Marvel’s Original Sin Will Make You Give A Hoot About Characters

By Abdulkareem Baba Aminu

Original Sin #0 by Mark Waid and Jim Cheung was published by Marvel on the 16th of April.

Over the years, Marvel’s had some solid cross-overs, as well as some not-so-solid ones. Much-hyped (plastic eyes, really!) and with a lot at stake, Original Sin opens with its number zero and I must say that it’s in a good way. Mark Waid crafts a solid cosmic story that’s delightfully grounded, while Jim Cheung and Paco Medina dish out crisp, beautiful art.

Original Sin 0

[*Spoilers for Original Sin #0 below!]

The story opens with Nova, who goes through a brief flashback explaining his daddy issues. Then he battles a giant god, after which an Avengers encounter gives us what is perhaps the only weak part of the story, when Nova debates the Watcher’s job with the rest of the heroes. It seemed a bit convoluted, but maybe it’ll all make sense by the time the tale begins full-swing in Original Sin #1.

Soon after the fight, Nova zips off to space to visit the Watcher on the moon. They strike up a pretty awkward (and genuinely funny) relationship, making for what was for me the most enjoyable segment of the comic. Also, we’re treated to Uatu’s back-story, as well as that of his all-seeing, cosmos-faring race. It’s a compelling tale which reveals stuff without hindering the mystery lurking around.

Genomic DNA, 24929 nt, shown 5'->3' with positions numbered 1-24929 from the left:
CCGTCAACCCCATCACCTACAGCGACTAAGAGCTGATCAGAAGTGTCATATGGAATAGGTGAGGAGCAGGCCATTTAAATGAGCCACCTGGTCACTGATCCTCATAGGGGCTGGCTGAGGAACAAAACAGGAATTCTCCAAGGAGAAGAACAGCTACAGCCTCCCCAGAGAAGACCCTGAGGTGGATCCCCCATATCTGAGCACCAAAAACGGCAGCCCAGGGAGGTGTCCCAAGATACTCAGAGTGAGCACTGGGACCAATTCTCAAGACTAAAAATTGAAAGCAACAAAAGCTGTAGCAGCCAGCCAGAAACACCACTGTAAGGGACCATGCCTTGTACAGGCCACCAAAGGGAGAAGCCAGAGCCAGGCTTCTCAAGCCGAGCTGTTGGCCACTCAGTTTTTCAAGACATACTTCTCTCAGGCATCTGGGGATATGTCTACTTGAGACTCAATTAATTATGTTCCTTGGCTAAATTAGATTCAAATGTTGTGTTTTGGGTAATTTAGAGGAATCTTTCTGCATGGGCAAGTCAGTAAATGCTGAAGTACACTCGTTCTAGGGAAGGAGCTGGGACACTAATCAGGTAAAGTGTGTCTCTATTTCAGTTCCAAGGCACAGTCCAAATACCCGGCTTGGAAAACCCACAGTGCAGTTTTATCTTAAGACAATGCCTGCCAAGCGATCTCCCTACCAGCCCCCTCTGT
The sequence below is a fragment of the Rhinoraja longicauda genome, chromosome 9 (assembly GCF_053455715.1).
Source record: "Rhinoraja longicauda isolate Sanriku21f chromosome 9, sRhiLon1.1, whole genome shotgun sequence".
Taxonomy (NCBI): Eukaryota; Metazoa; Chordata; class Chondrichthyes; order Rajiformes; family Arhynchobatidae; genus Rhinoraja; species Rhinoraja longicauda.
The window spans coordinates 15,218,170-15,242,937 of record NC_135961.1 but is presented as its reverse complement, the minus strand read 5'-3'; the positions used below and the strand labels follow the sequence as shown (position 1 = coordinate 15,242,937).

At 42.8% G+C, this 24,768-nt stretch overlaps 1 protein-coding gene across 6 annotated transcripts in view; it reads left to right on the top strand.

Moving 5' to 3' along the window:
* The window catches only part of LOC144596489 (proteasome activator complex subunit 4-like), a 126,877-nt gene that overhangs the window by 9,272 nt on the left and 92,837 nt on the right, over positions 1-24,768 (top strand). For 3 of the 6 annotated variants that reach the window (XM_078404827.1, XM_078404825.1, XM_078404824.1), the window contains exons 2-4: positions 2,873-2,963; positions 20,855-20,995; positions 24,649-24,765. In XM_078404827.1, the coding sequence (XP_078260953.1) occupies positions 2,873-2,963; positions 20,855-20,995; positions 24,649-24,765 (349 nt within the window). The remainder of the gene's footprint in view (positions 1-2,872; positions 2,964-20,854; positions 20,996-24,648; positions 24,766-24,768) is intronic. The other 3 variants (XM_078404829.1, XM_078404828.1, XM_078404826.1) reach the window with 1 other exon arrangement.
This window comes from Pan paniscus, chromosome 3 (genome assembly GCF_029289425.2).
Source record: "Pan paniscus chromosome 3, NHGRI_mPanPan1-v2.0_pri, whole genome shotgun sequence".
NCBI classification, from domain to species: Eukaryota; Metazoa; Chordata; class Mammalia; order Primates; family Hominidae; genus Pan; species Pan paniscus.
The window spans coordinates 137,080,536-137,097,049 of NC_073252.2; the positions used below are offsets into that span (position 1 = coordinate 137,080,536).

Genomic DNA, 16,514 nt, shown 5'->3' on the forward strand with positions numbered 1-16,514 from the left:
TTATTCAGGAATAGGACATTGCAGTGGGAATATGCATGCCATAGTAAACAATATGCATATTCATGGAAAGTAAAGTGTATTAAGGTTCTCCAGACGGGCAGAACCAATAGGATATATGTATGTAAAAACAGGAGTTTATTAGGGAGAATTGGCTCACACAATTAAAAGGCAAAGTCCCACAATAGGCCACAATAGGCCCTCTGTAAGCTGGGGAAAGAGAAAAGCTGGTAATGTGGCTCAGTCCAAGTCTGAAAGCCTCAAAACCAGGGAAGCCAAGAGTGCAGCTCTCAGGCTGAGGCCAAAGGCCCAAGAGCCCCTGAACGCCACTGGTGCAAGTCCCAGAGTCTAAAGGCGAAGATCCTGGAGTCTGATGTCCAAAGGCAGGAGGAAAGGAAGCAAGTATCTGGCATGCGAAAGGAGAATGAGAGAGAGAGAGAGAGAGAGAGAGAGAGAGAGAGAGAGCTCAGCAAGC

Original Sin 00

The coolest part of Original Sin #0 has got to be when the young hero Nova learned an important bit of info about his dead father. The comic also succeeded in making me feel for the Watcher, in preparation for what most readers know is in store for him. While the event is being touted as a “murder mystery”, the real mystery is how Marvel got me to start caring about characters I previously didn’t give a hoot about.

Abdulkareem Baba Aminu is a Bleeding Cool contributor, newspaper editor, award-winning journalist, cartoonist, comic book creator, painter and poet. The Nigeria-based writer has reviewed comics, novels, movies and music for a variety of platforms. He is currently the Editor of the Saturday edition of the Daily Trust, one of the most influential newspapers in his country. You can follow him on Twitter @KareemReal

About Hannah Means Shannon

Editor-in-Chief at Bleeding Cool. Independent comics scholar and former English Professor. Writing books on magic in the works of Alan Moore and the early works of Neil Gaiman.

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